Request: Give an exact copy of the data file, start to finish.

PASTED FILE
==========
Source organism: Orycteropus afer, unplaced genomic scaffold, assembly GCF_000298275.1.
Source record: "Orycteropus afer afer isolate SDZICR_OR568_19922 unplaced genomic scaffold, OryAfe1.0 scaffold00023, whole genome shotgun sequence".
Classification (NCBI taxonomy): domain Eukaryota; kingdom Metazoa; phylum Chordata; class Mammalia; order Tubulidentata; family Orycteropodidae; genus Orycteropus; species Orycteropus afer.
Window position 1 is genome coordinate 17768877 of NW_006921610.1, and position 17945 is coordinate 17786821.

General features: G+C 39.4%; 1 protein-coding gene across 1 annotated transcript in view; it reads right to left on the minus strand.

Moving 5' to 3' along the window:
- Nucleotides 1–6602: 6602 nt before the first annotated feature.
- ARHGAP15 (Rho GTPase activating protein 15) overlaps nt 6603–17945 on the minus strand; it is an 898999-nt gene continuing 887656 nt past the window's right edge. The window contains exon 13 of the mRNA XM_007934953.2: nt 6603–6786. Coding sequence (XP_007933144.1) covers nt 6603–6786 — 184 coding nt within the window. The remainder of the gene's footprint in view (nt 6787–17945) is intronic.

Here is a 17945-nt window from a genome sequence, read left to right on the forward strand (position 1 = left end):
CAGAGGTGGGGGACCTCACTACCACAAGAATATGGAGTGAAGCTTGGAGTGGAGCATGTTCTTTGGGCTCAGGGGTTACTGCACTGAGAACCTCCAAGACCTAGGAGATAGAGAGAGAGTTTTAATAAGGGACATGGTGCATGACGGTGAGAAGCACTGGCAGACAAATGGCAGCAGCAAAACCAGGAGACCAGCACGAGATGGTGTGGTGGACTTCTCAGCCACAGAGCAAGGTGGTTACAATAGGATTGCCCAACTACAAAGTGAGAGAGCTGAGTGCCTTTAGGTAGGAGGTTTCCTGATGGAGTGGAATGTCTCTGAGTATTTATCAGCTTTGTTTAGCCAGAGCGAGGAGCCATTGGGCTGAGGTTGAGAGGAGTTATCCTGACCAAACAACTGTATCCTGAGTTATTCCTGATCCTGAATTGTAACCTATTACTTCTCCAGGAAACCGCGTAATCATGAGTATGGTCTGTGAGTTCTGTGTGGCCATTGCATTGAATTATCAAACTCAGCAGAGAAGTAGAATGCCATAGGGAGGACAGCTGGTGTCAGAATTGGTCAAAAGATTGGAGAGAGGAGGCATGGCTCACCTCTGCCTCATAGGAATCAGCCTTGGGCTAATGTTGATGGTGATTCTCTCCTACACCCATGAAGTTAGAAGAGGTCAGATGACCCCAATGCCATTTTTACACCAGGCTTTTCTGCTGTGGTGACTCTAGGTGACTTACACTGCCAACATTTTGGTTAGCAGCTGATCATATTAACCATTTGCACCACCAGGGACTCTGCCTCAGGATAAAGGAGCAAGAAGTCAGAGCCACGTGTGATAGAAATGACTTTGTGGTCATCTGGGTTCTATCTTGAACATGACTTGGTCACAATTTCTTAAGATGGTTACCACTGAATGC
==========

Source organism: Orycteropus afer, unplaced genomic scaffold, assembly GCF_000298275.1.
Source record: "Orycteropus afer afer isolate SDZICR_OR568_19922 unplaced genomic scaffold, OryAfe1.0 scaffold00023, whole genome shotgun sequence".
Classification (NCBI taxonomy): domain Eukaryota; kingdom Metazoa; phylum Chordata; class Mammalia; order Tubulidentata; family Orycteropodidae; genus Orycteropus; species Orycteropus afer.
Window position 1 is genome coordinate 17768877 of NW_006921610.1, and position 17945 is coordinate 17786821.

General features: G+C 39.4%; 1 protein-coding gene across 1 annotated transcript in view; it reads right to left on the minus strand.

Moving 5' to 3' along the window:
- Nucleotides 1–6602: 6602 nt before the first annotated feature.
- ARHGAP15 (Rho GTPase activating protein 15) overlaps nt 6603–17945 on the minus strand; it is an 898999-nt gene continuing 887656 nt past the window's right edge. The window contains exon 13 of the mRNA XM_007934953.2: nt 6603–6786. Coding sequence (XP_007933144.1) covers nt 6603–6786 — 184 coding nt within the window. The remainder of the gene's footprint in view (nt 6787–17945) is intronic.

Here is a 17945-nt window from a genome sequence, read left to right on the forward strand (position 1 = left end):
CAGAGGTGGGGGACCTCACTACCACAAGAATATGGAGTGAAGCTTGGAGTGGAGCATGTTCTTTGGGCTCAGGGGTTACTGCACTGAGAACCTCCAAGACCTAGGAGATAGAGAGAGAGTTTTAATAAGGGACATGGTGCATGACGGTGAGAAGCACTGGCAGACAAATGGCAGCAGCAAAACCAGGAGACCAGCACGAGATGGTGTGGTGGACTTCTCAGCCACAGAGCAAGGTGGTTACAATAGGATTGCCCAACTACAAAGTGAGAGAGCTGAGTGCCTTTAGGTAGGAGGTTTCCTGATGGAGTGGAATGTCTCTGAGTATTTATCAGCTTTGTTTAGCCAGAGCGAGGAGCCATTGGGCTGAGGTTGAGAGGAGTTATCCTGACCAAACAACTGTATCCTGAGTTATTCCTGATCCTGAATTGTAACCTATTACTTCTCCAGGAAACCGCGTAATCATGAGTATGGTCTGTGAGTTCTGTGTGGCCATTGCATTGAATTATCAAACTCAGCAGAGAAGTAGAATGCCATAGGGAGGACAGCTGGTGTCAGAATTGGTCAAAAGATTGGAGAGAGGAGGCATGGCTCACCTCTGCCTCATAGGAATCAGCCTTGGGCTAATGTTGATGGTGATTCTCTCCTACACCCATGAAGTTAGAAGAGGTCAGATGACCCCAATGCCATTTTTACACCAGGCTTTTCTGCTGTGGTGACTCTAGGTGACTTACACTGCCAACATTTTGGTTAGCAGCTGATCATATTAACCATTTGCACCACCAGGGACTCTGCCTCAGGATAAAGGAGCAAGAAGTCAGAGCCACGTGTGATAGAAATGACTTTGTGGTCATCTGGGTTCTATCTTGAACATGACTTGGTCACAATTTCTTAAGATGGTTACCACTGAATGC